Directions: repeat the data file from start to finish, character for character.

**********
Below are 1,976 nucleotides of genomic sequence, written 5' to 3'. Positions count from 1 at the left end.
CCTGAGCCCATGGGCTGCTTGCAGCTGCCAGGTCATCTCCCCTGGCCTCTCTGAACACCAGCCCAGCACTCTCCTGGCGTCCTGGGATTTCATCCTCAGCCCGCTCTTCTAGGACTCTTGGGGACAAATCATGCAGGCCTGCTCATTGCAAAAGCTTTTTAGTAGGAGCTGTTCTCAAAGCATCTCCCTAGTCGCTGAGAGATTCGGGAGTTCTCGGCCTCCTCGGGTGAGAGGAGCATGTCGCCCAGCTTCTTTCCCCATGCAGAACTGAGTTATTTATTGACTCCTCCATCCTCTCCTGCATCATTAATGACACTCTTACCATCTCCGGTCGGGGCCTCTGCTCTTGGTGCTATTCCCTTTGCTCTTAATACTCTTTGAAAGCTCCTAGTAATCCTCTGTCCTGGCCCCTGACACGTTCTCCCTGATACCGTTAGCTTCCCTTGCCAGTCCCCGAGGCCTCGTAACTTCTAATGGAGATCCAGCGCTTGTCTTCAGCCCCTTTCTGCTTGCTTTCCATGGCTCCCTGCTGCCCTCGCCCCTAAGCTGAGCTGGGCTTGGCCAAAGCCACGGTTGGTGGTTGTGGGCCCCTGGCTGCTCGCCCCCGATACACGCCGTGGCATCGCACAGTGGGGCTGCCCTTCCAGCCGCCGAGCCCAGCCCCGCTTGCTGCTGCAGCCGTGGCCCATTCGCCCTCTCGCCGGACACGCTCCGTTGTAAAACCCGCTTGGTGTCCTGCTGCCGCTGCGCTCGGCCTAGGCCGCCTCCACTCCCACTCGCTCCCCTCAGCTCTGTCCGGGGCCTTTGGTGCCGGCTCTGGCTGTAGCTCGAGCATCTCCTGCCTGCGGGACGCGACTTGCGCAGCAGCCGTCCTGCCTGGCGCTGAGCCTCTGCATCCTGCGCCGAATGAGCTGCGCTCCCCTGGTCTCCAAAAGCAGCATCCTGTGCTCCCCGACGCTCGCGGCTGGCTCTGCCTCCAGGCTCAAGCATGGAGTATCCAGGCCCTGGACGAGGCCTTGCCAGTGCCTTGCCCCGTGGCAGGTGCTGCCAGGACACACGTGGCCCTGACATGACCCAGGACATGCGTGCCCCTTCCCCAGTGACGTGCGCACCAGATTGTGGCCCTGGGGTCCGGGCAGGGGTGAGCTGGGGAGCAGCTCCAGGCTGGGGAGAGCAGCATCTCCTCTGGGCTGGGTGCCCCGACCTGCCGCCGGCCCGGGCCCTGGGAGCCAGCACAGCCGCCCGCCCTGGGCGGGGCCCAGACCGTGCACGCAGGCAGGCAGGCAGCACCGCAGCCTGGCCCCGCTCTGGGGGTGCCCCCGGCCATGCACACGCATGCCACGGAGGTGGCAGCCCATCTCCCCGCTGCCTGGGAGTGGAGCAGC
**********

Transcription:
Below are 1,976 nucleotides of genomic sequence, written 5' to 3'. Positions count from 1 at the left end.
CCTGAGCCCATGGGCTGCTTGCAGCTGCCAGGTCATCTCCCCTGGCCTCTCTGAACACCAGCCCAGCACTCTCCTGGCGTCCTGGGATTTCATCCTCAGCCCGCTCTTCTAGGACTCTTGGGGACAAATCATGCAGGCCTGCTCATTGCAAAAGCTTTTTAGTAGGAGCTGTTCTCAAAGCATCTCCCTAGTCGCTGAGAGATTCGGGAGTTCTCGGCCTCCTCGGGTGAGAGGAGCATGTCGCCCAGCTTCTTTCCCCATGCAGAACTGAGTTATTTATTGACTCCTCCATCCTCTCCTGCATCATTAATGACACTCTTACCATCTCCGGTCGGGGCCTCTGCTCTTGGTGCTATTCCCTTTGCTCTTAATACTCTTTGAAAGCTCCTAGTAATCCTCTGTCCTGGCCCCTGACACGTTCTCCCTGATACCGTTAGCTTCCCTTGCCAGTCCCCGAGGCCTCGTAACTTCTAATGGAGATCCAGCGCTTGTCTTCAGCCCCTTTCTGCTTGCTTTCCATGGCTCCCTGCTGCCCTCGCCCCTAAGCTGAGCTGGGCTTGGCCAAAGCCACGGTTGGTGGTTGTGGGCCCCTGGCTGCTCGCCCCCGATACACGCCGTGGCATCGCACAGTGGGGCTGCCCTTCCAGCCGCCGAGCCCAGCCCCGCTTGCTGCTGCAGCCGTGGCCCATTCGCCCTCTCGCCGGACACGCTCCGTTGTAAAACCCGCTTGGTGTCCTGCTGCCGCTGCGCTCGGCCTAGGCCGCCTCCACTCCCACTCGCTCCCCTCAGCTCTGTCCGGGGCCTTTGGTGCCGGCTCTGGCTGTAGCTCGAGCATCTCCTGCCTGCGGGACGCGACTTGCGCAGCAGCCGTCCTGCCTGGCGCTGAGCCTCTGCATCCTGCGCCGAATGAGCTGCGCTCCCCTGGTCTCCAAAAGCAGCATCCTGTGCTCCCCGACGCTCGCGGCTGGCTCTGCCTCCAGGCTCAAGCATGGAGTATCCAGGCCCTGGACGAGGCCTTGCCAGTGCCTTGCCCCGTGGCAGGTGCTGCCAGGACACACGTGGCCCTGACATGACCCAGGACATGCGTGCCCCTTCCCCAGTGACGTGCGCACCAGATTGTGGCCCTGGGGTCCGGGCAGGGGTGAGCTGGGGAGCAGCTCCAGGCTGGGGAGAGCAGCATCTCCTCTGGGCTGGGTGCCCCGACCTGCCGCCGGCCCGGGCCCTGGGAGCCAGCACAGCCGCCCGCCCTGGGCGGGGCCCAGACCGTGCACGCAGGCAGGCAGGCAGCACCGCAGCCTGGCCCCGCTCTGGGGGTGCCCCCGGCCATGCACACGCATGCCACGGAGGTGGCAGCCCATCTCCCCGCTGCCTGGGAGTGGAGCAGC